And Babette is 47. But she looks startingly young. Her skin is still smooth, her blonde hair playfully messy, she is small, curvy, groovily dressed in dark blue velvet trousers and fake-fur coat, and the subjects of her stories: farts, bottoms, intestinal worms, suggest that her voice isn't the only thing that's a childish about Babette Cole.
For the last 20 years she's been amusing children with her 30 or so picture books. They've laughed when Prince Cinders gets turned into a big hairy monkey, giggled as Super Moo and Calf Crypton attack the devilish Bots, and more recently, they've been having a good old snigger at some more unlikely picture book subjects: sex, disease, death and, now, divorce. For, along with some tips on manners in The Bad Manners Book ("Don't have a shampoo with a big tube of glue, and don't tell your mum she's fat"), in the last few years Babette has published a series of "issue" books. And it is these books that have really got Babette noticed.
First, four years ago, Mummy Laid An Egg, a picture book which says sex is fun and shows in graphic detail how "mummies and daddies fit together", landed Babette in the tabloids. "She has written", they thundered, "the Kama Sutra for kids aged three."
Fifteen American publishers turned it down. It is now a bestseller, available in 29 different languages, the most recent being Chinese and Taiwanese. Then there's Drop Dead, a book about ageing and death, which doesn't pussyfoot around with anthropomorphic animals or euphemisms. Gran and Grandad are actually pictured - well, their feet anyway - stone- cold, flat-out, feet-up dead. It won the 1996 Kurt Maschler Award given for a book which best combines text and pictures. Now, Two of Everything, a funny book about divorce, has already got Babette headlines in the Observer, a profile on BBC's Bookworm and Channel Five's Five's Company, a slot on Radio Four's Women's Hour and into an argument with a "stupid abusive man" from Greater Manchester Radio. "He hadn't even read the book," she shrieks. "He started by saying, how could divorce be jolly. I said, 'Excuse me, but have you had experience of it?' He said, 'I don't think that's relevant'. He was so bitter and awful, I put the phone down on him mid- interview. The others, though," she adds quickly, "have been super." And so they should, because it is a good book. It's funny, ground-breaking, brave and controversial. It makes great copy. And so does Babette.
Before we'd even had coffee, she'd told me about how Princess Smartypants was her autobiography ("I was feeling terrible because for the first time ever I didn't have a man in my life, then I created Princess Smartypants who enjoyed being a Ms and I felt much better"), how she'd fallen out with her agent over a publicity trip to Australia ("I'm not going unless I fly club class. I'm an old lady you know") and about her present "secret" love of 15 years. "It's a terrible relationship. I'm very good at hats. But men, I'm useless at." Before, adding, "He's a wonderful lover, though."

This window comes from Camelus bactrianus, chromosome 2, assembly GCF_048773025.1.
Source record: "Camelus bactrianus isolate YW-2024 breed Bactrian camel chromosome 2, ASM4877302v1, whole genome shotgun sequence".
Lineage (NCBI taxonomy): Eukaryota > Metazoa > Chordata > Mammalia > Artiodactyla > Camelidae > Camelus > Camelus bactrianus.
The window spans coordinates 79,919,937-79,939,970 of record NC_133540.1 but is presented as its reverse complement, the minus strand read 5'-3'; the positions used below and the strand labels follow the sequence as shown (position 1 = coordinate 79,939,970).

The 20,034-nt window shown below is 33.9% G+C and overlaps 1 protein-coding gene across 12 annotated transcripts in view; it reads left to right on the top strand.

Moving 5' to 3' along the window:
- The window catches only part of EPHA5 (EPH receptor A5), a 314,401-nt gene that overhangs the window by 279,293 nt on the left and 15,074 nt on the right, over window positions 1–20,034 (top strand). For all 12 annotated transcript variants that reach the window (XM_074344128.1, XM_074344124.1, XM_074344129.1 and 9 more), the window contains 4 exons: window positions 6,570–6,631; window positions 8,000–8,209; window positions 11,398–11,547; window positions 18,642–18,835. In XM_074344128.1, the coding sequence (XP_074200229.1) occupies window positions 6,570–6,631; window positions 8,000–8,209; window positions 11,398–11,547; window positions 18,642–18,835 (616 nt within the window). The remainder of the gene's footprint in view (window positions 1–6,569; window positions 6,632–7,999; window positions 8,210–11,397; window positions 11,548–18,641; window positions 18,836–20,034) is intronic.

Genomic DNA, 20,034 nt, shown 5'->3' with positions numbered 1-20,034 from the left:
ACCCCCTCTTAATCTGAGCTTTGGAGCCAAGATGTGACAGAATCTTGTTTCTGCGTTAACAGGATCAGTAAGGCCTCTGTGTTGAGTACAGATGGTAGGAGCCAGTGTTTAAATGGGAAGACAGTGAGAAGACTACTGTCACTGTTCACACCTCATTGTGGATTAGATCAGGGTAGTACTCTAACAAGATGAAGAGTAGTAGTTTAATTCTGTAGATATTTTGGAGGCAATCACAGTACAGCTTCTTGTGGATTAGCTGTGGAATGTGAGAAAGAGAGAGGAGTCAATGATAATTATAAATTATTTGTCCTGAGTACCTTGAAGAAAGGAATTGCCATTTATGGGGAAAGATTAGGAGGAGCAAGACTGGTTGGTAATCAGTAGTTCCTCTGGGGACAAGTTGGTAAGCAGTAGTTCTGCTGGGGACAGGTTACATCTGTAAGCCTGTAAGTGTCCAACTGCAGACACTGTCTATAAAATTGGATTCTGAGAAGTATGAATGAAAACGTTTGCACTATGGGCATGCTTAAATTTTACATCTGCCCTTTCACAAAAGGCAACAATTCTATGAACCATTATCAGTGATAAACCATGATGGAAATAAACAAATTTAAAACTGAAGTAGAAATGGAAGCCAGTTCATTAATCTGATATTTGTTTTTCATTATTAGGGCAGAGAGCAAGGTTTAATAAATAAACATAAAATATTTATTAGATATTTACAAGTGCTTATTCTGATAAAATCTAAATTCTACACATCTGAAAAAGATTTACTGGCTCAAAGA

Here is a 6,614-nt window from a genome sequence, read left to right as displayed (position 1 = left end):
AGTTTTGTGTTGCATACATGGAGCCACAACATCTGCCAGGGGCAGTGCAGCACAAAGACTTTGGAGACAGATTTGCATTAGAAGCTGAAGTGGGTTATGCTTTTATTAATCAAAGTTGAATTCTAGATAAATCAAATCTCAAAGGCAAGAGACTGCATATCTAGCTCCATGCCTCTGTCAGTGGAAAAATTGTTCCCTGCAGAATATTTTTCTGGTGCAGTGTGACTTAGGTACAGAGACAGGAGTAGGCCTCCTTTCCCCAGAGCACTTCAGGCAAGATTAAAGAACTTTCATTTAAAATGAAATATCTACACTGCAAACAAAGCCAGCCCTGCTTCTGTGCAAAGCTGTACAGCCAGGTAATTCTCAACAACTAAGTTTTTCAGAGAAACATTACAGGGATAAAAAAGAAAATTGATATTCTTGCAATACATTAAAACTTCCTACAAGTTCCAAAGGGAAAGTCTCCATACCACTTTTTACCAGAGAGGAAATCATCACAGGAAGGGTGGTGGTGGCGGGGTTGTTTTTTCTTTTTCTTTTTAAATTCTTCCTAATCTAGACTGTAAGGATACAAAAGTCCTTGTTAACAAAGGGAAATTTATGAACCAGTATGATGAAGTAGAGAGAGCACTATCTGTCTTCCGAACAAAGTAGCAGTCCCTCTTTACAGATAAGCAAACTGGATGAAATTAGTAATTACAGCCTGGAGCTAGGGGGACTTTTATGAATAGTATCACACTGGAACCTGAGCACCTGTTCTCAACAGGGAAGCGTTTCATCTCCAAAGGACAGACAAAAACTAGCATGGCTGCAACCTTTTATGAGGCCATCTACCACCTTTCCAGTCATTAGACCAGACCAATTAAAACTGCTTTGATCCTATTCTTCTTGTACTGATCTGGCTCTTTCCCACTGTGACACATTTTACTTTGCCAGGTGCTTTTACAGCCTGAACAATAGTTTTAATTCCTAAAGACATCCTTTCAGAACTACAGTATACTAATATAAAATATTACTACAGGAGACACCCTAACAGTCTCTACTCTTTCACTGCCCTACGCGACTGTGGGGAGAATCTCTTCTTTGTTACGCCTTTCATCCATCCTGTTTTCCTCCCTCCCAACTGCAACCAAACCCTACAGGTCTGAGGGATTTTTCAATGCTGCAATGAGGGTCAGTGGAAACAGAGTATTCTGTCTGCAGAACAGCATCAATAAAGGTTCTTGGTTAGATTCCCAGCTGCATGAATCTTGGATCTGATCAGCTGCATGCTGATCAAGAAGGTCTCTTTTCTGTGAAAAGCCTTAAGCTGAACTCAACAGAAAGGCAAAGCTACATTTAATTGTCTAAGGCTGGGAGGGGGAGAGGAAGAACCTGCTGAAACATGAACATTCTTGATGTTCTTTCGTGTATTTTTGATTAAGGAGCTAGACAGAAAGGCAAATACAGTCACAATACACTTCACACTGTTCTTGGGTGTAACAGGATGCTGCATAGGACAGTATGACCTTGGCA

This tendency to blurt isn't put on. Anyone who wears hats decorated with plastic cherries, shepherdess-style dresses, or rides around in a pony and trap, as Babette is reputed to have done, has to not care that much about what people think. And as most children's books are published to a resounding silence, someone who can attract some attention has to be a good thing. Publisher Tom Maschler, the inspiration behind the issue books must think so. It was he who chose Babette over other arguably more talented illustrators to do the series. John Birningham and Anthony Browne may be better artists, but Babette is funny, unrestrained and totally unforgettable.
She is also extremely pushy. Born and raised in Jersey in the Channel Islands, she studied illustration and film at Canterbury College of Art. Graduating in 1974, she was determined to become a children's author. "There are only two things I can do in life. Ride horses and tell a good tale." She telephoned Peter Firmin and Oliver Postgate, the distinguished illustrators of Bagpus and the Clangers, told them she was brilliant and invited them to her degree show. "If you don't think you're the bloody best, no one else will. It comes from learning to show ponies when I was little." They found she had illustrated a rather dull and serious art school project on woodworm liquid with enormous mushrooms and toadstools growing out of the windows and chimneys of a fairy-tale house. She was hired as a freelance illustrator. Her first book, Promise Solves the Problem, based on her pony, was published in 1976. Her hero is Quentin Blake, "the king"; her bete noir: Beatrix Potter. "I would rather shoot a rabbit and eat it than buy a book about one in a frock."
She now produces a book a year from her home in Lincolnshire or as she sees it "the land of the culturally dead". But nobody knows her, so she is happy. In Kent, where she lived until recently, everyone knew her, and "I had to go and open fetes", she says sulkily. "People would turn up at my house with hoards of children. If you write children's books people think you must love children, their children. But I don't. I don't mind looking at them occasionally, but as for having one, I'm far too selfish."
She may now be found in the Educational section, and lumped together with Clare Rayner, as someone to consult when it's time to tackle those difficult-to-talk-about subjects, but has the wild child turned into a middle-aged worthy? "No!", she protests, "I'm not a worthy sort of person at all. I'm just an entertainer. I like making people laugh. If you can't laugh at the world you might as well be dead."
8 Babette Cole's latest book, 'Two of Everything', is published by Random House, pounds 9.99.Reuse content